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Cemex probe in Europe won't affect SCV issues

Posted: November 11, 2008 9:22 p.m.
Updated: November 12, 2008 4:59 a.m.
 
An anti-trust investigation into Cemex SAB and a handful of other cement companies in Europe does not affect U.S. operations including a federal bill that would prevent a mine operation in Soledad Canyon, a company spokeswoman said.

"We're separate," said Jennifer Borgen, spokeswoman for Houston-based Cemex USA. "They were obviously looking into issues in Europe and we don't run the European operation."

On Nov. 4 and 5, European Union anti-trust regulators raided cement companies that allegedly formed an illegal cartel to hike prices for the building trade, the European Commission told the Associated Press.

Mexico-based Cemex SAB, one of the world's largest building materials companies, Holcim of Switzerland, France's Lafarge and Germany's HeidelbergCement and Dyckerhoff all confirmed that their European plants were among those raided.

Cemex USA operates autonomously, Borgen said.

"We're in 50 countries around the world," she said.

Cemex USA owns and operates 14 cement plants in the United States including one near Victorville.

Cemex enjoyed a 10-year presence in Santa Clarita Valley as a company poised to begin exploiting its mineral rights by mining near Highway 14.

Through the federal Bureau of Land Management it is authorized to mine up to five million tons of sand and gravel annually on 400 acres of land in Soledad Canyon.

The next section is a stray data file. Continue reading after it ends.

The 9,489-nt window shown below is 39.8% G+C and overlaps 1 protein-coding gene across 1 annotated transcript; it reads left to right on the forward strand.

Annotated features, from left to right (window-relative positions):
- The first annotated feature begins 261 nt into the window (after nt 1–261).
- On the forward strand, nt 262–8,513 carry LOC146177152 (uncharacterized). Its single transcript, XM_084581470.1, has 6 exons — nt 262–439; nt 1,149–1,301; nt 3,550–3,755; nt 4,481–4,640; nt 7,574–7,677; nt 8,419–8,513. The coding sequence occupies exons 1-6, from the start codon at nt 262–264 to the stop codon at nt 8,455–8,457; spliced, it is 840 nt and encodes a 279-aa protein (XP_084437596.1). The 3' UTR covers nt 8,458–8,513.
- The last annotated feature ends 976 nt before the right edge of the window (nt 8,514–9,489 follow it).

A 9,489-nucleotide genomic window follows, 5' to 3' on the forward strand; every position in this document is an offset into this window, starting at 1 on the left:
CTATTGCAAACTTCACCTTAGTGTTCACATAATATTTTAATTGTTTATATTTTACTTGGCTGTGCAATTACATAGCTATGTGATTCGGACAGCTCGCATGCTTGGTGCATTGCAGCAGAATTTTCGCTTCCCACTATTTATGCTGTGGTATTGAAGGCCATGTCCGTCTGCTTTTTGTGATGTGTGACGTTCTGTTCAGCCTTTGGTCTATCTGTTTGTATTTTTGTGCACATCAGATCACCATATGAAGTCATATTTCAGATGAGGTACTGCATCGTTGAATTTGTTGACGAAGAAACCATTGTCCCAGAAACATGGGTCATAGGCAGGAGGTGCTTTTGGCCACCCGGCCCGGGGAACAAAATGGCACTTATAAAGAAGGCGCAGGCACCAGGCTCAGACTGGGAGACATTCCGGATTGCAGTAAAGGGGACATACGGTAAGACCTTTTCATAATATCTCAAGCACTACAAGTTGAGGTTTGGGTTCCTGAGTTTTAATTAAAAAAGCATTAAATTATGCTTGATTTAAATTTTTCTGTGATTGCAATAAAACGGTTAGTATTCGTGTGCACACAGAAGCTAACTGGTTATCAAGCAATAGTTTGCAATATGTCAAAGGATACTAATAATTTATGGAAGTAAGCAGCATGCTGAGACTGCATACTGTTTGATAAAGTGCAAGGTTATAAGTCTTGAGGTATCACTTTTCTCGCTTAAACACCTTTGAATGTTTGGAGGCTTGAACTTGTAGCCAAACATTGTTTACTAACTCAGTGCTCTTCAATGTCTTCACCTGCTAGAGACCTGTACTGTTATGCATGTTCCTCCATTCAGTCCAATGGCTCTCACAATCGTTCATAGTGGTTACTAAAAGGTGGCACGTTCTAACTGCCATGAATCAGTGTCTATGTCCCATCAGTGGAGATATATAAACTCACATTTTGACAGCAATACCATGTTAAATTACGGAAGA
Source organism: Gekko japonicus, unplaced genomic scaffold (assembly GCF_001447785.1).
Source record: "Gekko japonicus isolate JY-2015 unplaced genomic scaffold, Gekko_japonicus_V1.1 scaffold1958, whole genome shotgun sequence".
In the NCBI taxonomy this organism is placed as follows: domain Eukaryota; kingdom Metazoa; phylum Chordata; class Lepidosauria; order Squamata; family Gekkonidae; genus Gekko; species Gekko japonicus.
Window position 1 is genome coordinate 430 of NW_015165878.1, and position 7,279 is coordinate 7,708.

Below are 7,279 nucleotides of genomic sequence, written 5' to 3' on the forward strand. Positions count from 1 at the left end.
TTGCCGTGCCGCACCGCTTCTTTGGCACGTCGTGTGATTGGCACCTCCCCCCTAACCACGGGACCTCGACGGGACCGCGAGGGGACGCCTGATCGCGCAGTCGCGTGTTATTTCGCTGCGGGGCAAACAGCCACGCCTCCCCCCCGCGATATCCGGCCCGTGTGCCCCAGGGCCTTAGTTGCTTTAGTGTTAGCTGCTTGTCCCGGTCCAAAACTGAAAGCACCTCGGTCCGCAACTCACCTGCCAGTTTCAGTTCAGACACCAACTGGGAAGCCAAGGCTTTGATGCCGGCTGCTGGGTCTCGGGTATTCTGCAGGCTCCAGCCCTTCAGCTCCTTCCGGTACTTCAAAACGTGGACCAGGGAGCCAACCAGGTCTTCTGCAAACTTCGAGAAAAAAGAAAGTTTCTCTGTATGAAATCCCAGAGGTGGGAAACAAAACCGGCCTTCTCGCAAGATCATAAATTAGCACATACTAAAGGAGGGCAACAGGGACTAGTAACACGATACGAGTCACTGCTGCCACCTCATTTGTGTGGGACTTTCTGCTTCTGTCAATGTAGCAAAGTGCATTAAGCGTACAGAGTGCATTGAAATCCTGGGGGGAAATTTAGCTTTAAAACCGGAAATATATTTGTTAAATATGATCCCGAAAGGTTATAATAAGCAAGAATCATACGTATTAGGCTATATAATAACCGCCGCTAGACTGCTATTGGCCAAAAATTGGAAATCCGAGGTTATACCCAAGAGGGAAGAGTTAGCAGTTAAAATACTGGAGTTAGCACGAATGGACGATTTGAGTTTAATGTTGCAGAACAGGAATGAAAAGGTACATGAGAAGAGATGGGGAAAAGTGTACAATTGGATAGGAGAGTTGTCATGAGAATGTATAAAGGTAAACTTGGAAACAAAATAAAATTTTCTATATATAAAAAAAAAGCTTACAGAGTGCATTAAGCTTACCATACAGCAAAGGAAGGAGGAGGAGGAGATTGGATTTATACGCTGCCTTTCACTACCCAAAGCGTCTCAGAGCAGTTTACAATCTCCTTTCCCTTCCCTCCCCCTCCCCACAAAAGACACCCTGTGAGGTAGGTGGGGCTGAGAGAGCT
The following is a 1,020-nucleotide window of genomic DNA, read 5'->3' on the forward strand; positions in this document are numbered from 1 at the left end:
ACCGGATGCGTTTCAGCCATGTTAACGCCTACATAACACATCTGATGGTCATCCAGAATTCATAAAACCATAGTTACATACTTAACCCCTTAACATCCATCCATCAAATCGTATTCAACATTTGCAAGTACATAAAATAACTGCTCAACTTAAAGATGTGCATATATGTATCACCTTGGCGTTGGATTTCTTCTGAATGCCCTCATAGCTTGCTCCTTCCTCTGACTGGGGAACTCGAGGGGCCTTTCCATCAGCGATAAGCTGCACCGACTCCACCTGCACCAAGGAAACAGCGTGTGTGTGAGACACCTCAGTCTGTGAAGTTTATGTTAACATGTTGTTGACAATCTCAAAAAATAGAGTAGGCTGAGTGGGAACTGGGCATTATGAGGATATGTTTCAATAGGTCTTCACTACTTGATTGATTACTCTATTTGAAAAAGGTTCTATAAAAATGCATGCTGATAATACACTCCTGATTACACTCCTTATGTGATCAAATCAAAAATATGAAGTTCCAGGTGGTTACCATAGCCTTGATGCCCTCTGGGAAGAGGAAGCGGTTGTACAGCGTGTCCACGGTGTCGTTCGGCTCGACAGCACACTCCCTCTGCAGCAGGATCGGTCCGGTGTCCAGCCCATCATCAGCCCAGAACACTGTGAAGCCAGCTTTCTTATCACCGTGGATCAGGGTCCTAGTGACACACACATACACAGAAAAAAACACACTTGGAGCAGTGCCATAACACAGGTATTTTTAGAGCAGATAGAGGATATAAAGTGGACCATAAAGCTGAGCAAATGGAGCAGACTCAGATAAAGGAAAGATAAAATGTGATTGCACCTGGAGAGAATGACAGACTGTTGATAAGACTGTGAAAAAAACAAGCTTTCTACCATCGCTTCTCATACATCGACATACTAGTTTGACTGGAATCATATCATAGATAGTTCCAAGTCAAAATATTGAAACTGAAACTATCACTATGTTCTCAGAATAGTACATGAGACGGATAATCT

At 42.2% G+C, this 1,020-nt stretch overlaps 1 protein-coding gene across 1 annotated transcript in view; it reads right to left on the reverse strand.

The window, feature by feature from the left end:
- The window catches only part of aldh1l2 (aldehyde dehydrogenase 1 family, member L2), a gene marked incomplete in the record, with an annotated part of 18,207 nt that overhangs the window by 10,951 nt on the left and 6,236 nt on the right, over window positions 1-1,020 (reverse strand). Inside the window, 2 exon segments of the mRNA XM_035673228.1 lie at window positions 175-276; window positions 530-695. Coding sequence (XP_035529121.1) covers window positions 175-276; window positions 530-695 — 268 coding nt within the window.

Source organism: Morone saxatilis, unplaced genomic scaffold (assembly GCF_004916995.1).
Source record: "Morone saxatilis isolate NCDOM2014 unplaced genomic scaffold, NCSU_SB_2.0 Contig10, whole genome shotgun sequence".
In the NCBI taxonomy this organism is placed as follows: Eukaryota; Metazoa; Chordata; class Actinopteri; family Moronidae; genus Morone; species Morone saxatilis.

The latest and only news affecting Santa Clarita is HR5887, the pending Cemex bill in Washington, D.C., Borgen said.

"Right now we're working with the city of Victorville, the city of Santa Clarita and with Congressman (Howard) ‘Buck' McKeon on an agreement," she said.

McKeon, R-Santa Clarita, promised to re-introduce his Cemex bill as "one of the first things" he does in the new Congress.

The city of Santa Clarita spent more than $8 million fighting Cemex. City officials claim the mining plans would contribute to air pollution and highway traffic.

Last April, McKeon quelled the argument when he introduced HR5887, known as the Soledad Canyon Mine Act, which calls on the Secretary of the Interior to cancel BLM mineral contracts that permit mining in and near Santa Clarita, and to stop further mining in the area.

It also calls for Transit Mixed Concrete Corp. to receive, as compensation for cancellation of the contracts, its fair-market value and the company's expenditures and covered liabilities in trying to bring the contracts into commercial production.

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